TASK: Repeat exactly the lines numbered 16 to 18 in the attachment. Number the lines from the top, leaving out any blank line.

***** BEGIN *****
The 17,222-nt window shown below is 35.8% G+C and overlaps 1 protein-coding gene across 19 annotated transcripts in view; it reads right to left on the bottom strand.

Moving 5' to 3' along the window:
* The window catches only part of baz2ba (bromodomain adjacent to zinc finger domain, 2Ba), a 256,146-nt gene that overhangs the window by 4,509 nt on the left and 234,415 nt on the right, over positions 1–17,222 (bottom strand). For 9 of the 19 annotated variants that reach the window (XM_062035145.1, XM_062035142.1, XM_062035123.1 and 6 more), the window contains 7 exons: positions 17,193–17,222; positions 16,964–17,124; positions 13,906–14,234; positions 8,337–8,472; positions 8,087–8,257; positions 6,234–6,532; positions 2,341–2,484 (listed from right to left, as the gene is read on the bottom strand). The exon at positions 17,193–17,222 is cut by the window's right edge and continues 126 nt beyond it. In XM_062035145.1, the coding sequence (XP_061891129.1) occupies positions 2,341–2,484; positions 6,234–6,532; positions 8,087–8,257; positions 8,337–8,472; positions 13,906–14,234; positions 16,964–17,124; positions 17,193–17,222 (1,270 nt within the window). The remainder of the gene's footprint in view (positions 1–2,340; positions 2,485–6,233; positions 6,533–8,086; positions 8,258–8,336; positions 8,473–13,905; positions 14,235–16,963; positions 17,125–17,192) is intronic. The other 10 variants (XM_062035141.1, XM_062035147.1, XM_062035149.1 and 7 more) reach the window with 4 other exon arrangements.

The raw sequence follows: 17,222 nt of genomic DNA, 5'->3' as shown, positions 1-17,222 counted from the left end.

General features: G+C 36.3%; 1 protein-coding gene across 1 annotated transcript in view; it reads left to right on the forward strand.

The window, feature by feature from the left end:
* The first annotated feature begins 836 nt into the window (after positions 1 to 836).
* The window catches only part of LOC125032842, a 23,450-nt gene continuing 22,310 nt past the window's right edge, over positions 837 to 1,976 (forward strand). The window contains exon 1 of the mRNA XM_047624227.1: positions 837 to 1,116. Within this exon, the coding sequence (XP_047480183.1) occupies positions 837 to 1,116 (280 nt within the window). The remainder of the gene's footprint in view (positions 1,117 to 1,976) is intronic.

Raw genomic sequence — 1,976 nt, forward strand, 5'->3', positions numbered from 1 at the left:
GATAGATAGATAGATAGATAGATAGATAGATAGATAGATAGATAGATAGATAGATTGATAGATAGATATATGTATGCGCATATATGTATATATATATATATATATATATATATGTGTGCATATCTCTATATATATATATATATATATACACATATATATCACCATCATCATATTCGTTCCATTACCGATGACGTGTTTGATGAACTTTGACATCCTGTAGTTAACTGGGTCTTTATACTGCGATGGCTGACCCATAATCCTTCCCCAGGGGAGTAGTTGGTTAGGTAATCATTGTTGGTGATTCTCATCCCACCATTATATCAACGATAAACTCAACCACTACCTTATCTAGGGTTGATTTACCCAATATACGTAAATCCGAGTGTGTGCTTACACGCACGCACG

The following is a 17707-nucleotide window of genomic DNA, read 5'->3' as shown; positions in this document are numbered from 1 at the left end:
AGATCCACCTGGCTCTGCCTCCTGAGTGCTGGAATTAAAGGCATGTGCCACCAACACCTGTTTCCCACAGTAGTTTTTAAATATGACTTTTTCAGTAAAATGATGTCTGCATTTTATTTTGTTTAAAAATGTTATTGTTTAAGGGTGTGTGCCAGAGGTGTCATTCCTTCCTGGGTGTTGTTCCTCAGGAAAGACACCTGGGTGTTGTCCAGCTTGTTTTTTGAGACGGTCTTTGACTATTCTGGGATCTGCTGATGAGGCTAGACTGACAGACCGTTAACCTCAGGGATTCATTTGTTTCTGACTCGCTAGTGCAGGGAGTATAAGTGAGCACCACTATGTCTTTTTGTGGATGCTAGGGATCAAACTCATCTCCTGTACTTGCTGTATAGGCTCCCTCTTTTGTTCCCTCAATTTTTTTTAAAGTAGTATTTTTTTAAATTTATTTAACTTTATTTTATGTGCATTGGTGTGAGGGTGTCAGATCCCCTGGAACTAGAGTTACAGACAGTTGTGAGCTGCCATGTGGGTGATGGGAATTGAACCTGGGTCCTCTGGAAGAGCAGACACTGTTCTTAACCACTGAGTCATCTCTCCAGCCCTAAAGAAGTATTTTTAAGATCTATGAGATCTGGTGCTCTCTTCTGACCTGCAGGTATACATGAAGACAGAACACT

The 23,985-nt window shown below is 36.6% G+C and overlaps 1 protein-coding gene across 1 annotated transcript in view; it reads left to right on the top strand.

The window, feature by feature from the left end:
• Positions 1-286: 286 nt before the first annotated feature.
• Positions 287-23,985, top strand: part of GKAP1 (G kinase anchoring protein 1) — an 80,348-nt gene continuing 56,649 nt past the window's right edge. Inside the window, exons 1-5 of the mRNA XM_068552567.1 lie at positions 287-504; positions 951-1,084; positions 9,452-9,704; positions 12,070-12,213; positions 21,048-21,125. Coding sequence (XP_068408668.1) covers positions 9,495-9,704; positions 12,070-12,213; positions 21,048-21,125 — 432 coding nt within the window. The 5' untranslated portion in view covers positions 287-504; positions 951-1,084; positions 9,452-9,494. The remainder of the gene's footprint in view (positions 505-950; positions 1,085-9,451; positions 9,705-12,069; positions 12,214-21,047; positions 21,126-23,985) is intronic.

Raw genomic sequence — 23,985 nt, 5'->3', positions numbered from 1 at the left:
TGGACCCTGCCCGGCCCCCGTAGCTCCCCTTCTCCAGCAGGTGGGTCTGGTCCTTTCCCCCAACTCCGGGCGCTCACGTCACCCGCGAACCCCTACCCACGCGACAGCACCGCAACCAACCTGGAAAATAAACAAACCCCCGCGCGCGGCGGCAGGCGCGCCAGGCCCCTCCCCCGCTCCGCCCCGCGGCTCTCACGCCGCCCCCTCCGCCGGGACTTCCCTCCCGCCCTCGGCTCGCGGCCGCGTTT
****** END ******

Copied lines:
• Positions 287-23,985, top strand: part of GKAP1 (G kinase anchoring protein 1) — an 80,348-nt gene continuing 56,649 nt past the window's right edge. Inside the window, exons 1-5 of the mRNA XM_068552567.1 lie at positions 287-504; positions 951-1,084; positions 9,452-9,704; positions 12,070-12,213; positions 21,048-21,125. Coding sequence (XP_068408668.1) covers positions 9,495-9,704; positions 12,070-12,213; positions 21,048-21,125 — 432 coding nt within the window. The 5' untranslated portion in view covers positions 287-504; positions 951-1,084; positions 9,452-9,494. The remainder of the gene's footprint in view (positions 505-950; positions 1,085-9,451; positions 9,705-12,069; positions 12,214-21,047; positions 21,126-23,985) is intronic.

Raw genomic sequence — 23,985 nt, 5'->3', positions numbered from 1 at the left:
TGGACCCTGCCCGGCCCCCGTAGCTCCCCTTCTCCAGCAGGTGGGTCTGGTCCTTTCCCCCAACTCCGGGCGCTCACGTCACCCGCGAACCCCTACCCACGCGACAGCACCGCAACCAACCTGGAAAATAAACAAACCCCCGCGCGCGGCGGCAGGCGCGCCAGGCCCCTCCCCCGCTCCGCCCCGCGGCTCTCACGCCGCCCCCTCCGCCGGGACTTCCCTCCCGCCCTCGGCTCGCGGCCGCGTTT